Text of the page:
B. Hamilton Photos and Reviews

Every part of this album is a little piece of organized chaos that comes together in a joyous expression of pure energy. Never showy but never lack-luster, these three guys create a wall of sound that is raw and energetic, yet never feels contrived. The journey that they take you on feels free-flowing and natural, even as they jump from country to rock or blues to soul. Beginning with the punk-rock intensity of “Me and Margaret Counting Countdowns” and ending with the hauntingly beautiful “Oakland and Anaheim (Ain’t Divided by the 5 Tonight),” this album is defined by changes that seem spontaneous yet work so well they are dumbfounding.

Surpisingly melodic underneath all the bravado this band taps into the darker niches of classic rock and guitar loving indie acts that like to push their amps and shit to the limit. Stand-out track Miss Carolina is augmented with a great bottleneck guitar on top of the in-your-face kick drum. It’s not all loud as fuck. Oakland and Anaheim (Ain’t Divided by the 5 Tonight) is a solo acoustic showcase for Parks, singing about youngsters that have been gunned down by the police.

Jesus, listening to this record is like looking at the Grand Canyon, really… it takes several listens to fully absorb it. “Everything I Own Is Broken” is vast and complex, yet gentle and comforting and wise in ways that I’ve already blown over a thousand trying to explain. Halfway through 2012, this brilliant collection of songs is amongst my top three favorites of the year thus far.

…a monstrous piece of rock ‘n’ roll. It begins with a sharp guitar chord, which snarls over Crowley’s ride cymbal in a web of distortion and feedback. The drums are murky but the beat is tense and fast, and Macey’s guitar riffs are as immediately catchy as anything you’d find in the pop music canon. Parks sings in a forceful, mid-range tenor, drawling on the verses and unleashing a loud yowl on all the crescendos. His singing voice is so evocative that it’s hard to connect it with the Ryan Christopher Parks who drivels poop humor all over Facebook.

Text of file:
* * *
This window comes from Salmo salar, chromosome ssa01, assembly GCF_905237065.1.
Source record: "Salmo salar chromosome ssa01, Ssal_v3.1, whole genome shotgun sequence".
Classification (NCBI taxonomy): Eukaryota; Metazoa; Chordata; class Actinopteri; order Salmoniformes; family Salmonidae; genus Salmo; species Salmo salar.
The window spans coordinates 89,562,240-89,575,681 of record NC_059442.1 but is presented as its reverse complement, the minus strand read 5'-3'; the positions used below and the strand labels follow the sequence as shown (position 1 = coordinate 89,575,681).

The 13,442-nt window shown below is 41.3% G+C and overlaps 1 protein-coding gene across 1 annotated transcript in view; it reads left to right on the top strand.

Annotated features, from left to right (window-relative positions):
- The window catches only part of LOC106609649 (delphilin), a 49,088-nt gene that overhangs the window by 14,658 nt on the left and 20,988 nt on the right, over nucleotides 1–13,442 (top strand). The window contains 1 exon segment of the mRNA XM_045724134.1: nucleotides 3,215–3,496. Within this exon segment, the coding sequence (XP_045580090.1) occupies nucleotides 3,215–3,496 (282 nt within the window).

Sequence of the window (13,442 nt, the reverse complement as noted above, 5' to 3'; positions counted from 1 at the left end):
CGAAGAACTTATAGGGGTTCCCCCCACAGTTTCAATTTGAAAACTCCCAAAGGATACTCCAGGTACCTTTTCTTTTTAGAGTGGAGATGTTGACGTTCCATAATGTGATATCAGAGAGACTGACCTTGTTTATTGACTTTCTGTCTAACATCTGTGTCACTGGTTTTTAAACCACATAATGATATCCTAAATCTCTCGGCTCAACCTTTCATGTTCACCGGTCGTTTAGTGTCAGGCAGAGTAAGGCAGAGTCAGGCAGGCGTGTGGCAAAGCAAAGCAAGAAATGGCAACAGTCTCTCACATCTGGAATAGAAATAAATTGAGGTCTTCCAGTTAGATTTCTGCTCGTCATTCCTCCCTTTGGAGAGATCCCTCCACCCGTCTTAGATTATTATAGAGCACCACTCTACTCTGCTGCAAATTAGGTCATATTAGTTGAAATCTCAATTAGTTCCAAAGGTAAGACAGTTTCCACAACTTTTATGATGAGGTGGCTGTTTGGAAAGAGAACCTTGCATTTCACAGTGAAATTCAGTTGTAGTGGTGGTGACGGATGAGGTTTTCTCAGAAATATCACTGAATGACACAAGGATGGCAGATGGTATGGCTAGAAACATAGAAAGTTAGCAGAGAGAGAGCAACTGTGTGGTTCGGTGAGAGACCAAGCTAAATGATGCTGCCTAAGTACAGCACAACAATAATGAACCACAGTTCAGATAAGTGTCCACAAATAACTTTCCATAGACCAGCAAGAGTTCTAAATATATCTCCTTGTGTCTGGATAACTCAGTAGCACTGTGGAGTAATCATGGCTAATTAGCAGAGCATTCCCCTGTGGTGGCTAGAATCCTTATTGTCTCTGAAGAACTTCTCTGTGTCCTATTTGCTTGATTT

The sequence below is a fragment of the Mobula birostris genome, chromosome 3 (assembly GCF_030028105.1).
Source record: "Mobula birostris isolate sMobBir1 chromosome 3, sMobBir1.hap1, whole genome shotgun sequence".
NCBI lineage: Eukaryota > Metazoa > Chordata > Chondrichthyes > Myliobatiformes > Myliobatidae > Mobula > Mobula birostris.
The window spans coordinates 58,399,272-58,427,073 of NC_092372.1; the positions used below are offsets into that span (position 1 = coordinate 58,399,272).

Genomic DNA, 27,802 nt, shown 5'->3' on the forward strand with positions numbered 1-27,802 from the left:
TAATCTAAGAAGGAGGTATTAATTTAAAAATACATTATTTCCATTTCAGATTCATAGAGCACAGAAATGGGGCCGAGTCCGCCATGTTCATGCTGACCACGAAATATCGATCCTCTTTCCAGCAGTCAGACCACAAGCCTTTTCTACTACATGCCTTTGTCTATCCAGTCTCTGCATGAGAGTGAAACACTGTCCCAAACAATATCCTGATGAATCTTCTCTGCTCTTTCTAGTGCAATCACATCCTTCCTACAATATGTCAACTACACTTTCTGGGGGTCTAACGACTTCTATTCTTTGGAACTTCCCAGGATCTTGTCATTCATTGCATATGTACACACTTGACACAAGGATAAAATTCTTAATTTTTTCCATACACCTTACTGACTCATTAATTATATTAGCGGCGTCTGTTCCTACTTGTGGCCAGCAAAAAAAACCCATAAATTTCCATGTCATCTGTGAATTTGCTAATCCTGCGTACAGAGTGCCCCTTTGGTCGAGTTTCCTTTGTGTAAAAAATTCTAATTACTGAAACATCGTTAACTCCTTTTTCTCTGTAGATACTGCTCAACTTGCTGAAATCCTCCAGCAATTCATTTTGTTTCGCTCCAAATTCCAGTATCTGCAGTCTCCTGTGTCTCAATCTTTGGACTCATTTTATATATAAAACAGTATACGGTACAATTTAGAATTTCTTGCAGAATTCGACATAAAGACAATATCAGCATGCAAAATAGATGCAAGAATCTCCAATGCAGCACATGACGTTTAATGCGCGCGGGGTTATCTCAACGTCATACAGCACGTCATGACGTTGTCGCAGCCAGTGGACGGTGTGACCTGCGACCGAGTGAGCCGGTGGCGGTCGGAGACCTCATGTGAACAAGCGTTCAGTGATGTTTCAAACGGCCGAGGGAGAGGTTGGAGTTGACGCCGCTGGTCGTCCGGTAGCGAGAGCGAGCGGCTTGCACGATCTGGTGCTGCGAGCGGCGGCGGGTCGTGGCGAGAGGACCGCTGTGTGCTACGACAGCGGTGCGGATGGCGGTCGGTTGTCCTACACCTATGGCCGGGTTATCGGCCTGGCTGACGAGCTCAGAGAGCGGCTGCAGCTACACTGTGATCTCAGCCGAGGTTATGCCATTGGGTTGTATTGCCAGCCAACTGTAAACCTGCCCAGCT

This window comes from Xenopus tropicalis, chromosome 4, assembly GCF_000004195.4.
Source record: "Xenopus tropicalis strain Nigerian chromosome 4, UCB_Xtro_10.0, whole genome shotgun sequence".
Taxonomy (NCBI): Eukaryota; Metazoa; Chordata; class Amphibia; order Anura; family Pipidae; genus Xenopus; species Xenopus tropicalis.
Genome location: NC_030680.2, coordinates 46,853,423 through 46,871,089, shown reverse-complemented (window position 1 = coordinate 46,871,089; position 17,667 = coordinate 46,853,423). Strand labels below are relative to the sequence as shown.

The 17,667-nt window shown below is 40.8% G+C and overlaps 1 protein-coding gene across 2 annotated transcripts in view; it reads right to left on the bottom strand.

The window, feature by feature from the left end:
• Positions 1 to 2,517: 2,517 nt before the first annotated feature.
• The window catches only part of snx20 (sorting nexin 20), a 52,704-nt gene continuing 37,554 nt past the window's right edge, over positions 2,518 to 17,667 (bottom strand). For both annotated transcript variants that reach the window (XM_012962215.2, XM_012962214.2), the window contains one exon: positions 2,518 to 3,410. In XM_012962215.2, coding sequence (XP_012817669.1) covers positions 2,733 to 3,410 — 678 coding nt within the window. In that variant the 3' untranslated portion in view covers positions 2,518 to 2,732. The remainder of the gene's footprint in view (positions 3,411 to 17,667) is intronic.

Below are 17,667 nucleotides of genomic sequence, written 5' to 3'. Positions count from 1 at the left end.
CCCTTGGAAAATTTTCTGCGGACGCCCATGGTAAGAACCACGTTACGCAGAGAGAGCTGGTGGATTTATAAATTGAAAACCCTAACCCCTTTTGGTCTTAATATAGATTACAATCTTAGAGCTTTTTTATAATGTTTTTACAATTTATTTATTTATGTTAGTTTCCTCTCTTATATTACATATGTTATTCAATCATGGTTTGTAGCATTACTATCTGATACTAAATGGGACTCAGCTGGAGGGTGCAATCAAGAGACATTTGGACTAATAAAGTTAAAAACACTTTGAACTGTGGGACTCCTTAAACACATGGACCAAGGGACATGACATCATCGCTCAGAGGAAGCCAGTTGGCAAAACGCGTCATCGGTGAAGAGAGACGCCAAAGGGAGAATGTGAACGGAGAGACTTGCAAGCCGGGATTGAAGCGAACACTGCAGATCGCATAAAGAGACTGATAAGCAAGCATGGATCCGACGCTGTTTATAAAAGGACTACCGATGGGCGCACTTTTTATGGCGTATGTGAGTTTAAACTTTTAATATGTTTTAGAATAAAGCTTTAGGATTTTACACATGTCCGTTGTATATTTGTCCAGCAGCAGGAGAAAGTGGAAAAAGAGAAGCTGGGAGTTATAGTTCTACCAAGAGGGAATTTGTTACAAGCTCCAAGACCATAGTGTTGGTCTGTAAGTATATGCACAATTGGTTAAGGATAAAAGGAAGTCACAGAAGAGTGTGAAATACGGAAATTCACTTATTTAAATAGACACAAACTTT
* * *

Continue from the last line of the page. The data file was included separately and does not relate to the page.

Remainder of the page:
Try standout track “Turn Out The Lights” for some foot-stomping bass-heavy rock (and forget about the Black Keys for awhile).

Keeping in with the blues root which semi-defines much of the album, there are the inevitable tales of liquor, loose women and brushes with the law. ‘Miss Carolina’ is a sleazy, seductive number – part Delta blues, part Blue Velvet. The gentler, more reflective ‘Gold Tooth’ is a surprisingly tender portrait of a former lover, scored with beautifully layered violin tracks. The heart-felt ‘Between the Gutters and The Ballrooms’ vaguely resembles the late Jeff Buckley at his most tolerable. Secreted towards the end of the album, ‘Oakland and Anaheim (Ain’t Divided by the 5 Tonight)’ is a brutally stark acoustic requiem for victims of Police shootings in California. The song cites both the slaying of Oscar Grant in Oakland and the mistaken-identity shooting of Parks’ sometime friend Julian Alexander in Anaheim, both of whom died at the hands of Law Enforcement Officers. Accompanied by only his guitar and with a voice positively brimming with contempt, Parks tells the tale of two men united by the ultimate futility of their deaths. The consciously incorporated background noise is an effective piece of audio vérité, gradually becoming part of the composition as the song draws to a world-weary conclusion. It’s a powerful finale for an album which is an early certainty for inclusion on any best-of lists at the end of the year.